According to the Department of Veterans Affairs, there were nearly 20.4 million U.S. veterans in 2016. Among the greatest problems facing veterans in our country today are employment and reintegrating into the civilian economy, proper healthcare, PTSD (Post-Traumatic Stress Disorder) and personal finances. These issues were reported by veterans themselves in a survey carried out by RallyPoint/Rasmussen Reports in 2015. Their survey of 1,473 of both active and retired military adults found 38% of respondents reporting transition to civilian life to be the most pressing concern, followed by employment (24%), access to healthcare (13%) and Post Traumatic Stress Disorder (9%).
However, one of the most pressing and urgent challenges faced by our country is the staggering rate of veterans taking their own lives. The Veteran’s Health Administration, or simply the VA, is the nation’s largest integrated healthcare system, composed of 170 medical centers and more than 1,000 outpatient sites of care serving nearly 9 million veterans each year. The VA estimates that almost 22 American veterans commit suicide each day in the United States. That’s one almost every hour. The 8,000 veterans who take their own lives each year account for roughly 1 out of 5 suicides in the U.S. annually. For a number of complex and interrelated reasons, veterans are at a higher risk for suicide than their civilian counterparts. As mentioned above, difficulty reintegrating into civilian life, difficult finding and maintaining employment, healthcare issues – both mental and physical, and the looming specter of PTSD, all contribute to a heavy burden faced by those both deployed and returned from service.
While the popular conception of PTSD defines the condition as only affecting those fought in combat, the truth is far more complicated. Many veterans face serious depression and the risk of suicide from other factors, including feelings of isolation, loneliness, substance abuse, and financial hardship. Recent revelations concerning the VA’s broken system, like the wait-list scandal of 2014, have resulted in billions of dollars being injected into the programs. Sadly, a 2016 report by the Obama Administration’s Commission on Care revealed that problems still persist, including “flawed governance, insufficient staffing, inadequate facilities, antiquated IT systems and inefficient use of employees.” A tragic illustration of the VA’s failure to reach its service members in need was 33-year old Marine and Army veteran Sgt. Brandon Ketchum. A native of Davenport, Iowa, Ketchum served three combined tours in Iraq and Afghanistan. On July 8th, 2017, Ketchum posted on Facebook that he had attempted to be admitted by the Veterans Administration hospital in Iowa City, but was turned away. Hours later, he took his own life. Sgt. Kechum’s passing is a heartbreaking story repeated thousands of times each year across the country. Indeed, his difficulty in accessing VA healthcare is also indicative of a larger problem. According to veteran’s care experts, 17 out of 22 daily suicides involve those not currently receiving treatment through a VA hospital or outpatient location. Many of those seeking treatment are put on wait lists for months. Comprehensive reform at the Congressional level is still needed. But what the average citizen does in a time of legislative gridlock over spending in Washington?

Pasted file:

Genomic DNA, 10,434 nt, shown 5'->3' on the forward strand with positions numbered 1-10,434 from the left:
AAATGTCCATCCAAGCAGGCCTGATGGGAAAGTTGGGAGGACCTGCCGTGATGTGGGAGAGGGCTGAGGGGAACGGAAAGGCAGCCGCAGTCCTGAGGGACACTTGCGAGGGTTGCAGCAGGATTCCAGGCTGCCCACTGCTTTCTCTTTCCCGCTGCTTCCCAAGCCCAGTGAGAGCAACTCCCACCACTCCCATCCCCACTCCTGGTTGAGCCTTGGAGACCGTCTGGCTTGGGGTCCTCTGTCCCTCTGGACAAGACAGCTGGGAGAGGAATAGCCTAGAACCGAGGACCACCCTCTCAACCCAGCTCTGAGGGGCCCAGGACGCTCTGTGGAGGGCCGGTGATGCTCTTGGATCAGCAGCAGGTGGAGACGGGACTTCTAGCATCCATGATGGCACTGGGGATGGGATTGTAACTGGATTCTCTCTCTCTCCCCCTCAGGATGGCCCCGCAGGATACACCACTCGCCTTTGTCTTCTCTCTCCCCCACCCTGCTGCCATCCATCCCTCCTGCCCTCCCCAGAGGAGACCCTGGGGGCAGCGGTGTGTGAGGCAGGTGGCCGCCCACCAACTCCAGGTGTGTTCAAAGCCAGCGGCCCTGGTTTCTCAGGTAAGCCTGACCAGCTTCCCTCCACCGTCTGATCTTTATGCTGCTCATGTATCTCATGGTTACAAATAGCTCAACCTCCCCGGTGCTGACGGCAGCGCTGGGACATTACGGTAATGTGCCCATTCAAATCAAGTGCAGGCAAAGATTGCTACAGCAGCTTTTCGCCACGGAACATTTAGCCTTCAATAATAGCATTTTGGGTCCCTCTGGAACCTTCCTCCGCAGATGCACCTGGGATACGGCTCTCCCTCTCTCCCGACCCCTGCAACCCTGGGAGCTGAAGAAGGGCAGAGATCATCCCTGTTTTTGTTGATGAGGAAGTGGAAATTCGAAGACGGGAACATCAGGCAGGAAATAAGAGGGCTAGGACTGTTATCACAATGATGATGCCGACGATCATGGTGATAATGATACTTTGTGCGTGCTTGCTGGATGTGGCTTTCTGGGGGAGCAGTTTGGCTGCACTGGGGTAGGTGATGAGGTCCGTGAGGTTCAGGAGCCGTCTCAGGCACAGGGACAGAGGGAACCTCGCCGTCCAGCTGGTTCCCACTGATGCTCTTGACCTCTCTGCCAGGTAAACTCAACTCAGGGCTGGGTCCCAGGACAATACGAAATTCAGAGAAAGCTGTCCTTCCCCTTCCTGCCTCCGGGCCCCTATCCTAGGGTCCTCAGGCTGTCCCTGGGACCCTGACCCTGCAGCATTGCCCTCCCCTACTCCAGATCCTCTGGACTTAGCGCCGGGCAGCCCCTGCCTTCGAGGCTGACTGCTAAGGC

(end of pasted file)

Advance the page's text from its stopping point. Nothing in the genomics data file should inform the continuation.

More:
One of the most meaningful and impactful ways we as Americans can better support our veterans is by reaching out to those directly in our local community. There are thousands of inspiring stories each year about people taking initiative and showing their support and appreciation for their community’s veterans. For example, in Easthampton, Massachusetts, police officers will grow their beards out in January to raise awareness around veteran suicide and raise money for the veteran advocacy group Twenty Two Until None. Effective measures at the state level are also crucial to ending these tragedies. Another striking piece of legislation will also serve to combat the epidemic of Veteran suicide. In September 2017, California Governor Jerry Brown signed a new law into effect which requires state officials to compile statistics on how many U.S. service veterans take their own lives each year. The San Diego Tribune reports that “the legislation requires the California Department of Public Health to report the number of veteran suicides every year to the state Legislature and the U.S. Department of Veteran Affairs.” This law would ensure that no veteran who is a victim of suicide will go uncounted and that stronger data will further persuade the Federal government to take more measures to address the issue directly. America has been embroiled in bitter domestic disagreements over politics since the 2016 election. Trump’s presidency has undoubtedly caused massive rifts in the American landscape over economic, social and legal grounds. However, we must not forget to devote our attention and gratitude to those who have served our country, regardless of our political stance. By pushing for more care at the local/community level as well as on a national scale, we can begin to address this problem head-on by saving lives of America’s heroes.